Nearly 39,000 workers for telecommunications giant Verizon are on strike this week amidst fruitless negotiations between the workers union and the company. Roughly 3,700 of the workers are from Virginia walked off the job on Wednesday to show disapproval of the company's actions.
The strike is connected to a collective bargaining agreement which expired last August and which brought on difficult negotiations for the company and workers. According to the two unions representing the workers, the company is looking to freeze pensions, increase usage of contract workers, and make it easier to lay off permanent employees.
One of the issues that has apparently come up in negotiations is the company's effort to include in the agreement a rule which would prevent employees from working away from home for long periods of time. According to the unions, the proposal is part of the company's effort to send jobs overseas. Apparently a representative for one of the unions has said that roughly 50 percent of the company's call center work has been shipped overseas. With the current election cycle, at least on the Republican side of the aisle, focusing heavily on the issue of bringing jobs home, it makes sense that this might be an issue.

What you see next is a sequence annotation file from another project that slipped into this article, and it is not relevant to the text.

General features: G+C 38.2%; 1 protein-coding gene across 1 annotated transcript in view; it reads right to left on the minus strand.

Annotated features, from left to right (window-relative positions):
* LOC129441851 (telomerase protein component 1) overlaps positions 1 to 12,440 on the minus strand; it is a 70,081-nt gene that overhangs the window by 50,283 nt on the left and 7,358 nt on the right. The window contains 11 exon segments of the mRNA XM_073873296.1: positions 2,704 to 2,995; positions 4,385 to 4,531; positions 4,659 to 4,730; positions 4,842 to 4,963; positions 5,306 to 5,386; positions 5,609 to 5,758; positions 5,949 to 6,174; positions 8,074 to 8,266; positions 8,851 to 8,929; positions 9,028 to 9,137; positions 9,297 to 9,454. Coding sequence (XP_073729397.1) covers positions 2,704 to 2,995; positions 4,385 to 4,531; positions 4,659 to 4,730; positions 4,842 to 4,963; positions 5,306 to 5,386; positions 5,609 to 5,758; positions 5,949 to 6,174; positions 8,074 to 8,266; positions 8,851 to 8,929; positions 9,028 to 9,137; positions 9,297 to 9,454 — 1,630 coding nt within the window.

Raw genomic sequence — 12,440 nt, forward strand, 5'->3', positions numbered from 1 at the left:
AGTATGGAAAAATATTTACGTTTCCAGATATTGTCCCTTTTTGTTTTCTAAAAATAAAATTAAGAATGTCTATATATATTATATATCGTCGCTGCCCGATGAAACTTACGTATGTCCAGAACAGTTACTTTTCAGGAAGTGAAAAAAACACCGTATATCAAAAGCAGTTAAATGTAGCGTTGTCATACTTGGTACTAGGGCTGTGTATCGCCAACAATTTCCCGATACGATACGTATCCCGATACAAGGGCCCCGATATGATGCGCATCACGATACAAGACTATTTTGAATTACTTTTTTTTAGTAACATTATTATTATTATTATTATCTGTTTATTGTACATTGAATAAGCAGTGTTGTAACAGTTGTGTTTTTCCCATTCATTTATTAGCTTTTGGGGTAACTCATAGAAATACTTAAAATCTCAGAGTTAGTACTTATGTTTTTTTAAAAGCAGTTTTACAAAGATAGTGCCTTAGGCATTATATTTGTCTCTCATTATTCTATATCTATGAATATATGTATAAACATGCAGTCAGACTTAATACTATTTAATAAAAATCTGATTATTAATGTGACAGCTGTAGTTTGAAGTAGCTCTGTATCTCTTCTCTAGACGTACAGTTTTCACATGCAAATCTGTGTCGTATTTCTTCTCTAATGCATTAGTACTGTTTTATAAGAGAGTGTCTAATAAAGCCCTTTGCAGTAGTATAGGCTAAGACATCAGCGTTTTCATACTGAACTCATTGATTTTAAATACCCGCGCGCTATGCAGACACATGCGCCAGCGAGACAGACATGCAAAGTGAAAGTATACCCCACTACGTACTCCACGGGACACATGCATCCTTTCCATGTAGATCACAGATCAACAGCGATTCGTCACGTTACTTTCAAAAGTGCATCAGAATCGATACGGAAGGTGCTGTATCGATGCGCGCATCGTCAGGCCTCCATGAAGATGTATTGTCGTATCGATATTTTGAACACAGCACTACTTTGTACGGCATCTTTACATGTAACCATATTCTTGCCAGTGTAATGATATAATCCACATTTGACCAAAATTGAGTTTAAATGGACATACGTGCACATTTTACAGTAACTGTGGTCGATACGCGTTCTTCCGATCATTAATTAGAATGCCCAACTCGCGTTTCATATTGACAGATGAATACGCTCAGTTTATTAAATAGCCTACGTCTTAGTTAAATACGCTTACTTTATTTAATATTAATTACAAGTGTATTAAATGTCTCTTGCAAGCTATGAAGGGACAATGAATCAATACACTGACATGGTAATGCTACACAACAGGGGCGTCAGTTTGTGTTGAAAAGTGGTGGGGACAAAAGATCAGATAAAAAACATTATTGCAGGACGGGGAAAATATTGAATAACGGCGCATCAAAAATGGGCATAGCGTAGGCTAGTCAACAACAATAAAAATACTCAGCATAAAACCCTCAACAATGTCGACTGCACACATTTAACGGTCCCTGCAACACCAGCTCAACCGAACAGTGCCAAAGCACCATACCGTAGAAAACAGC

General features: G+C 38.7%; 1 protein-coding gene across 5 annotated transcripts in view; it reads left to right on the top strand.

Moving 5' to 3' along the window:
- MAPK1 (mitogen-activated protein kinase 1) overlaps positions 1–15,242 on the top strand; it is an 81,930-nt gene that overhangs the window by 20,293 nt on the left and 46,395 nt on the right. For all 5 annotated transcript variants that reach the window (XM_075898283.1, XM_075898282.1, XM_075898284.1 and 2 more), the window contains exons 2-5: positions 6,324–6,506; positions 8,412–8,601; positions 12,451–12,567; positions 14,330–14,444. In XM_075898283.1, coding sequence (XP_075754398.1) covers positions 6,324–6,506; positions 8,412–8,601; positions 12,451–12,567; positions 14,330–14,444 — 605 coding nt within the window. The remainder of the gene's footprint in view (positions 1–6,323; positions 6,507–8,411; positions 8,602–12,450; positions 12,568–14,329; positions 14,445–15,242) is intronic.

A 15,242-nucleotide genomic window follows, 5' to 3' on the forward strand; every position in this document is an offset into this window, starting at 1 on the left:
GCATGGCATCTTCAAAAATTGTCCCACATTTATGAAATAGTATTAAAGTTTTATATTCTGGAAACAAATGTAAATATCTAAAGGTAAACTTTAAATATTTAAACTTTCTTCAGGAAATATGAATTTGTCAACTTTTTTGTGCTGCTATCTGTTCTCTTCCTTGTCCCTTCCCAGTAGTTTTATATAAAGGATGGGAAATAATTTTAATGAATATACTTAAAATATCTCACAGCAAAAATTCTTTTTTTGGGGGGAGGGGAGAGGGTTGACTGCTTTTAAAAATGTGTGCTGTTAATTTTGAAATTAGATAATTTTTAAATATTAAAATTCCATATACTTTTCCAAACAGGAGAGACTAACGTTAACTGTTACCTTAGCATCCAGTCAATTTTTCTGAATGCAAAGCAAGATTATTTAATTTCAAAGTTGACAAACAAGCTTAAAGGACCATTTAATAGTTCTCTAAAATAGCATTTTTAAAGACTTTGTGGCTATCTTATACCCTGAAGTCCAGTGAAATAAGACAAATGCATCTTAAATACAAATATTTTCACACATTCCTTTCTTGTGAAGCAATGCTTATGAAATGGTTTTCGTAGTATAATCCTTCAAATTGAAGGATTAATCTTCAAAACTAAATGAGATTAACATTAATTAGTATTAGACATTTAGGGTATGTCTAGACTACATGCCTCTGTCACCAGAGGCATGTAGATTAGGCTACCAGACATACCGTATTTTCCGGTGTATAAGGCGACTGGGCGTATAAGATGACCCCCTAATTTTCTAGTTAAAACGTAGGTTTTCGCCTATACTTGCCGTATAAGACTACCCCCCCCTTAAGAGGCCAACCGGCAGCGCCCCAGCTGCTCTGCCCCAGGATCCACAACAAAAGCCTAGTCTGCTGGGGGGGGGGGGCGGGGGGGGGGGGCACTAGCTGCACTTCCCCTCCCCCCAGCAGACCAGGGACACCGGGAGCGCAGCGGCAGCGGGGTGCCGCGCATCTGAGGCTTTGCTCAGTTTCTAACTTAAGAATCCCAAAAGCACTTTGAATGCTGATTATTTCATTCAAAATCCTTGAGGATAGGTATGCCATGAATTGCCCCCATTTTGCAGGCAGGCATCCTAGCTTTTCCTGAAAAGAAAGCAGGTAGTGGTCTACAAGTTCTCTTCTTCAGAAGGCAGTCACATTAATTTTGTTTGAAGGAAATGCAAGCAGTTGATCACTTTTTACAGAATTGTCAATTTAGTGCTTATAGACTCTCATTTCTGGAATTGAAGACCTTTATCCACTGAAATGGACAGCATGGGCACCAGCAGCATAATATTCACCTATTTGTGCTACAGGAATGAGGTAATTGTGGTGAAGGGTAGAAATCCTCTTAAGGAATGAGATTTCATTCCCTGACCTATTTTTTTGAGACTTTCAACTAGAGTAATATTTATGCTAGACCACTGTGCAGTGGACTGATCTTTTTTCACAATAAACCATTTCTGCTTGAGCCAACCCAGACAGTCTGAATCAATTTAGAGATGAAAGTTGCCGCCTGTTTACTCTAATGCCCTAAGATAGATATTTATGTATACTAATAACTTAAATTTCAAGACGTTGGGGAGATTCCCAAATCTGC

At present, the company is using trained temporary workers to fill in for the duration of the strike, but it remains to be seen how the dispute will ultimately be resolved. Such disputes can, of course, be costly for businesses, especially for businesses which are not prepared for the contingencies of labor strikes. Quick resolution of labor and employment disputes is critical, of course, both to ensure the smooth operation of the business and to maintain a productive work environment. Working with experienced legal counsel is important to ensure that this happens.